Welcome to Week 7. Here are some highlights from The Daily’s coverage over the past week, as well as a look ahead.
Fossil Free calls for divestment
Stanford’s endowment took center stage this week. The
student-led organization Fossil Free Stanford hosted a “week of action” calling on the University’s Board of Trustees to divest all endowment funds from oil and gas companies — a process that would entail both the removal of investment from such companies and a pledge not to invest in the future should the companies become profitable. In response, the board said it will make a decision on divestment by the end of the academic year.
Meanwhile, the University’s endowment is under siege from a different direction: Due to a provision in the Trump administration’s 2017 tax bill, Stanford is facing a $43 million tax on its investment returns. The University says that the hefty sum, which follows a slow growth year for the endowment’s $27.7 billion Merged Pool, could hamper financial aid. A spokesperson told The Daily that Stanford is “actively working on efforts to repeal or limit the tax.”
Greek orgs vie for housing
“Game of Homes” has begun. On Monday, Stanford announced that two row houses are open to applications from Greek organizations seeking housing for the 2020-21 school year: 1047 Campus Drive, now occupied by Sigma Phi Epsilon and Sigma Psi Zeta; and 664 Lomita Drive, the previous residence of Kappa Alpha. The fate of a third house remains undetermined; 550 Lasuen Mall, formerly home to Sigma Chi, is currently the subject of ongoing litigation.
Both dramas are playing out against broader questions over the future of Greek life on campus. As spring rush draws closer, an op-ed by a former Pi Beta Phi diversity chair argues that the Greek system contributes to “racism, sexism, classism, homophobia and rape culture.” On Thursday, the Inter-Sorority Council president agreed that Greek life has problems, but she argued that it should evolve, not end.
Women’s swim and dive routs Cal
Women’s swimming and diving
captured its 37th straight dual meet win with a rout of No. 2 Cal on Senior Day, one of the few high points in a rough week for Cardinal athletics as a whole.
On the court, women’s basketball scored 97 points against Utah on Friday night, its most in a conference game since 2011. But men’s basketball failed to come back against Arizona State. Women’s lacrosse dropped a 13-12 heartbreaker to No. 8 Virginia, and in its season opener, baseball dropped two games to Cal State Fullerton. Men’s volleyball was swept at home by top-ranked Hawaii.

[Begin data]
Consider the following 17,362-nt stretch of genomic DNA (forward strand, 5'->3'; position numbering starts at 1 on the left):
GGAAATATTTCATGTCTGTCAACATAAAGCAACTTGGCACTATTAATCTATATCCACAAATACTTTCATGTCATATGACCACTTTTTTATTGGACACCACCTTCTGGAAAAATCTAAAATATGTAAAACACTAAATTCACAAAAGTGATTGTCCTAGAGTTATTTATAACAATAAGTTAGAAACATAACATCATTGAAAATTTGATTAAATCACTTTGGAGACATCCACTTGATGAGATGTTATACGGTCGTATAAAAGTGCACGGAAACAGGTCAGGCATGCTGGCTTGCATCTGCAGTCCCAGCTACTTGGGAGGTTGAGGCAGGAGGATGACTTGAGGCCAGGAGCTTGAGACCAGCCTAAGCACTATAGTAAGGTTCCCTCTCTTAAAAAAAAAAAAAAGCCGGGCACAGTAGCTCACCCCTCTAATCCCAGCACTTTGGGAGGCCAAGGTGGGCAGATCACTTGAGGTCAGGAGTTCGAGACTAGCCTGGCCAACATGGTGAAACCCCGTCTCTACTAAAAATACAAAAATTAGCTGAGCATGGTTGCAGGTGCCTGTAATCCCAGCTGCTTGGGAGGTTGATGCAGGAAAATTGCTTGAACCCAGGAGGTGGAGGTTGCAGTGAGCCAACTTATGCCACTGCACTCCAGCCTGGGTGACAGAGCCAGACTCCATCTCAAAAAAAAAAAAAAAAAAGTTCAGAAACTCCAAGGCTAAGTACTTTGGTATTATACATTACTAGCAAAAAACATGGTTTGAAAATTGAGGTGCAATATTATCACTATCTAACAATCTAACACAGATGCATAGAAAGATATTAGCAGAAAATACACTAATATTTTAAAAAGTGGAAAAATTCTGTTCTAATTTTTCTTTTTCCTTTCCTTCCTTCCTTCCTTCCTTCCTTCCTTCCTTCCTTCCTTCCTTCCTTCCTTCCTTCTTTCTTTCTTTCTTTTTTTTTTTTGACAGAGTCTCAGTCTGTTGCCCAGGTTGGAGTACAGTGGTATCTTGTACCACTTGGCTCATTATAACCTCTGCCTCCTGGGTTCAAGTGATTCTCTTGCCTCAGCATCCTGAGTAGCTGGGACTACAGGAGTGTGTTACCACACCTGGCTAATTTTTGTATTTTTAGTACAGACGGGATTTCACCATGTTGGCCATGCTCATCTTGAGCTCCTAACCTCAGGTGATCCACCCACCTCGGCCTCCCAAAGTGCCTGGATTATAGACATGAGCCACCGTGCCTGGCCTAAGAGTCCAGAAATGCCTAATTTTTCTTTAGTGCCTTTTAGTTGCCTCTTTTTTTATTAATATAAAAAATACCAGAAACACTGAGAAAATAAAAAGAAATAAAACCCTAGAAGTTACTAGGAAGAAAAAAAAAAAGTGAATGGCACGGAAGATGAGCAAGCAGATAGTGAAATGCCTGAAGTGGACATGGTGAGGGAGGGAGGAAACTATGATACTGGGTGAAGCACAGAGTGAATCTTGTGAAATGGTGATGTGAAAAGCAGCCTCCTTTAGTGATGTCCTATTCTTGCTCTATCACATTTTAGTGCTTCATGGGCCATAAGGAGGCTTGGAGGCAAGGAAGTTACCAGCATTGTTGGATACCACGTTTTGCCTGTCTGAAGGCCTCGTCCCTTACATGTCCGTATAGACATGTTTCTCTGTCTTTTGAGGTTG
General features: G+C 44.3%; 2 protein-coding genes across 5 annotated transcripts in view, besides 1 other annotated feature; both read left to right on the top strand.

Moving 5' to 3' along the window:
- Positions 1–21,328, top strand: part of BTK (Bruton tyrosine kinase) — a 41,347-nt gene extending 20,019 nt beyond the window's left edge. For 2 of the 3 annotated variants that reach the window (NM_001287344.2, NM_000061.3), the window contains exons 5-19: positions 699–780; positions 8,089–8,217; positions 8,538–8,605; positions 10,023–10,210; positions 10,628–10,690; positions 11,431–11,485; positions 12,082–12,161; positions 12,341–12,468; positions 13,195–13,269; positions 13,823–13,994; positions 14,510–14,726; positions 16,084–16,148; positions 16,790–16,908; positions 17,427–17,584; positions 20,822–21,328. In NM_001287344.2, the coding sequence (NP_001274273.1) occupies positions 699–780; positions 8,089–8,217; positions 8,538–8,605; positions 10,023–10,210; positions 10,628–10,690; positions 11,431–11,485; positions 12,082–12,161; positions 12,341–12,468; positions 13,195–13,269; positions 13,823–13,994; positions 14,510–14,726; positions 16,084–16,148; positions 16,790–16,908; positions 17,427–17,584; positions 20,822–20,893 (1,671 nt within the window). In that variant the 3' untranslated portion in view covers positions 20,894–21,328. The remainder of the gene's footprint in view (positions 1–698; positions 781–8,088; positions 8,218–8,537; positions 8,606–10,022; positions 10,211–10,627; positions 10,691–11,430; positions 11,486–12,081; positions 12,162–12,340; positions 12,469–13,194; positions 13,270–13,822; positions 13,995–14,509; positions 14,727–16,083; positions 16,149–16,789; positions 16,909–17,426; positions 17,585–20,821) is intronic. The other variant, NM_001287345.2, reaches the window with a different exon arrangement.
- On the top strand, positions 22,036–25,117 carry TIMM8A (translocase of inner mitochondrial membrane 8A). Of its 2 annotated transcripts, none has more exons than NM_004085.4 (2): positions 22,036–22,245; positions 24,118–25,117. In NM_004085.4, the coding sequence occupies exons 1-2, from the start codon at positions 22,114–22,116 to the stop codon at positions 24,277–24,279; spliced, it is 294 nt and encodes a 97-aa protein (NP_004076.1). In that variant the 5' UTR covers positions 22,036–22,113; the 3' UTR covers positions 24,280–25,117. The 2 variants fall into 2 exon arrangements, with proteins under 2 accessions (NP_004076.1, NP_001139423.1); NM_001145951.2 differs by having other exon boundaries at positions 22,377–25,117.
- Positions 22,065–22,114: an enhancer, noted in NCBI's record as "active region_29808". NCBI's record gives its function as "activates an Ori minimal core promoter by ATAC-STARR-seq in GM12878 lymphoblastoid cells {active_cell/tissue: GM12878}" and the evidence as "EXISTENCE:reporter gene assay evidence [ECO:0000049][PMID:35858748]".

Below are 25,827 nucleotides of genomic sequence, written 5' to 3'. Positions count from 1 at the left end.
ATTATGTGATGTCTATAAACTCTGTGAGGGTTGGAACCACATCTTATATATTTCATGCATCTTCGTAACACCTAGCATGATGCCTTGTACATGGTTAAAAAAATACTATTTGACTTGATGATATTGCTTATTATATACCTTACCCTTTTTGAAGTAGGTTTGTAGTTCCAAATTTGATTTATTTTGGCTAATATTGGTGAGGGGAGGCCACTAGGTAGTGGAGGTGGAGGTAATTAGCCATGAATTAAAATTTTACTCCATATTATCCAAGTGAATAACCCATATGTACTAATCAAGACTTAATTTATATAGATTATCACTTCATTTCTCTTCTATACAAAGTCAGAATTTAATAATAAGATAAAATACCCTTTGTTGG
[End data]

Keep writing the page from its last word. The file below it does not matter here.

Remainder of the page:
Coming up this week, men’s basketball heads north to play the Washington schools, while squash travels to the CSA National Championships, and women’s water polo returns to action for the Kalbus Invitational in Irvine.
Here’s what else is happening:
Vice Provost for Undergraduate Education Harry Elam will leave Stanford at the end of the school year to become the 16th president of Occidental College.
Graduate students are protesting the rising costs of Stanford’s dependent healthcare plan, which has increased in price by around 80% since the 2013-14 school year.
Two people behind The New York Times’ 1619 Project — an initiative that examines the legacy of slavery in America — called for predominantly white institutions like Stanford to diversify at the McClatchy Symposium on Tuesday.
Also on Tuesday, the Santa Clara County Board of Supervisors voted to begin considering amendments to the conditions of Stanford’s land use, including extending the Academic Growth Boundary and looking into affordability issues facing graduate students.
If you have six minutes this weekend, check out one of our editors’ picks:
The Daily’s Data Team
mapped five years of major bike accidents on campus. In the Opinions section, Armelle Grondin and Ana Carolina Queiroz asked the University to provide more data for their investigation of why there are so few Black and Latinx students in their economics classes. In Satire, Lana Tleimat offered a counterpoint to your academic advising director’s advice not to take over 20 units: She took 30 and attained nirvana. And, just in time for Valentine’s Day, Carissa Lee put together an explainer on ethically sourced chocolate for Arts & Life, while The Grind’s Eleni Aneziris turned to Tinder — as well as TikTok, UberCopter and sabered champagne — to find a date.
Finally, here’s what to put on your calendar this week:
Legal Momentum, the nation’s first legal defense and education fund for women, is holding a panel on the state of the #MeToo movement at Stanford Law School on Monday.
Stanford in Government is holding a “Party at the Post Office” on Tuesday — complete with free In-N-Out — to help students have their absentee ballots notarized and mailed.
The Stanford Undergraduate Research Association is holding a panel with female and minority graduate students in STEM on Tuesday to discuss applying to and studying at graduate school as a woman or minority STEM student.
Celebrated poet Louise Glück is giving a colloquium at Margaret Jacks Hall on Wednesday.
The Institute for Diversity in the Arts is holding a storytelling workshop with Native American fiction writer Sterling HolyWhiteMountain on Friday.
Women’s basketball will host Oregon State on Friday.
Dance Marathon, a 12-hour dance-a-thon to benefit Lucile Packard Children’s Hospital, starts at noon on Saturday in the Old Union Courtyard.
That’s all for this roundup. For more from The Daily, you can visit our website, subscribe to our daily email digest or pick up our print edition — the original daily digest! — at newsstands around campus.
The Weekend Roundup newsletter is a new initiative from The Daily. If you liked it — or if you have suggestions for how we can do better — let us know at eic ‘at’ stanforddaily.com.